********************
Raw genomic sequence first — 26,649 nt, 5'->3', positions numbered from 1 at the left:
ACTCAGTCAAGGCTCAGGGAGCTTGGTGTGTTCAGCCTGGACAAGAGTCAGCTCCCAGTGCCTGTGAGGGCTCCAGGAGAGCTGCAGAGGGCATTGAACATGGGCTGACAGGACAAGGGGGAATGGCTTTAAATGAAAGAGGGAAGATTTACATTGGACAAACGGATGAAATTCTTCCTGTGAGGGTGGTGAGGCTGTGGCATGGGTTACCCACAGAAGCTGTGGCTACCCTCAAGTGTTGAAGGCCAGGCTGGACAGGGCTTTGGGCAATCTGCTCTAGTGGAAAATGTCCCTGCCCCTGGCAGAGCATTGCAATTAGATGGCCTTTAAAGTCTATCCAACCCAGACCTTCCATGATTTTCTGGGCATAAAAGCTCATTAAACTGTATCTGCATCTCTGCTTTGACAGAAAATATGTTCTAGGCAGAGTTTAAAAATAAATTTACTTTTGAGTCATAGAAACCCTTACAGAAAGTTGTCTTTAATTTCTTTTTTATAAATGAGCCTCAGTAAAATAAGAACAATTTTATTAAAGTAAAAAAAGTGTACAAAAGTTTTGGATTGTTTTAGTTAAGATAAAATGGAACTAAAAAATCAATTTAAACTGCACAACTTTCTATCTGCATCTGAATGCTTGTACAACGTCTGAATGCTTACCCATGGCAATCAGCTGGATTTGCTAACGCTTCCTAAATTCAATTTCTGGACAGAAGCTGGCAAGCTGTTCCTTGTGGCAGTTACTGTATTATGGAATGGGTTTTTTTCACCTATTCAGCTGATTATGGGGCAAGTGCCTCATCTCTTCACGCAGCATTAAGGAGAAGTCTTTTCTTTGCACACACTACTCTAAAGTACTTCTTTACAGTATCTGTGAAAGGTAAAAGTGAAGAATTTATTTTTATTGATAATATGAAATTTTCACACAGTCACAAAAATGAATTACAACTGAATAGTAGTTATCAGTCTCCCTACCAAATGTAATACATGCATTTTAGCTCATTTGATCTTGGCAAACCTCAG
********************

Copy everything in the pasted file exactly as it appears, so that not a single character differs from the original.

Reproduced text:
Raw genomic sequence first — 26,649 nt, 5'->3', positions numbered from 1 at the left:
ACTCAGTCAAGGCTCAGGGAGCTTGGTGTGTTCAGCCTGGACAAGAGTCAGCTCCCAGTGCCTGTGAGGGCTCCAGGAGAGCTGCAGAGGGCATTGAACATGGGCTGACAGGACAAGGGGGAATGGCTTTAAATGAAAGAGGGAAGATTTACATTGGACAAACGGATGAAATTCTTCCTGTGAGGGTGGTGAGGCTGTGGCATGGGTTACCCACAGAAGCTGTGGCTACCCTCAAGTGTTGAAGGCCAGGCTGGACAGGGCTTTGGGCAATCTGCTCTAGTGGAAAATGTCCCTGCCCCTGGCAGAGCATTGCAATTAGATGGCCTTTAAAGTCTATCCAACCCAGACCTTCCATGATTTTCTGGGCATAAAAGCTCATTAAACTGTATCTGCATCTCTGCTTTGACAGAAAATATGTTCTAGGCAGAGTTTAAAAATAAATTTACTTTTGAGTCATAGAAACCCTTACAGAAAGTTGTCTTTAATTTCTTTTTTATAAATGAGCCTCAGTAAAATAAGAACAATTTTATTAAAGTAAAAAAAGTGTACAAAAGTTTTGGATTGTTTTAGTTAAGATAAAATGGAACTAAAAAATCAATTTAAACTGCACAACTTTCTATCTGCATCTGAATGCTTGTACAACGTCTGAATGCTTACCCATGGCAATCAGCTGGATTTGCTAACGCTTCCTAAATTCAATTTCTGGACAGAAGCTGGCAAGCTGTTCCTTGTGGCAGTTACTGTATTATGGAATGGGTTTTTTTCACCTATTCAGCTGATTATGGGGCAAGTGCCTCATCTCTTCACGCAGCATTAAGGAGAAGTCTTTTCTTTGCACACACTACTCTAAAGTACTTCTTTACAGTATCTGTGAAAGGTAAAAGTGAAGAATTTATTTTTATTGATAATATGAAATTTTCACACAGTCACAAAAATGAATTACAACTGAATAGTAGTTATCAGTCTCCCTACCAAATGTAATACATGCATTTTAGCTCATTTGATCTTGGCAAACCTCAG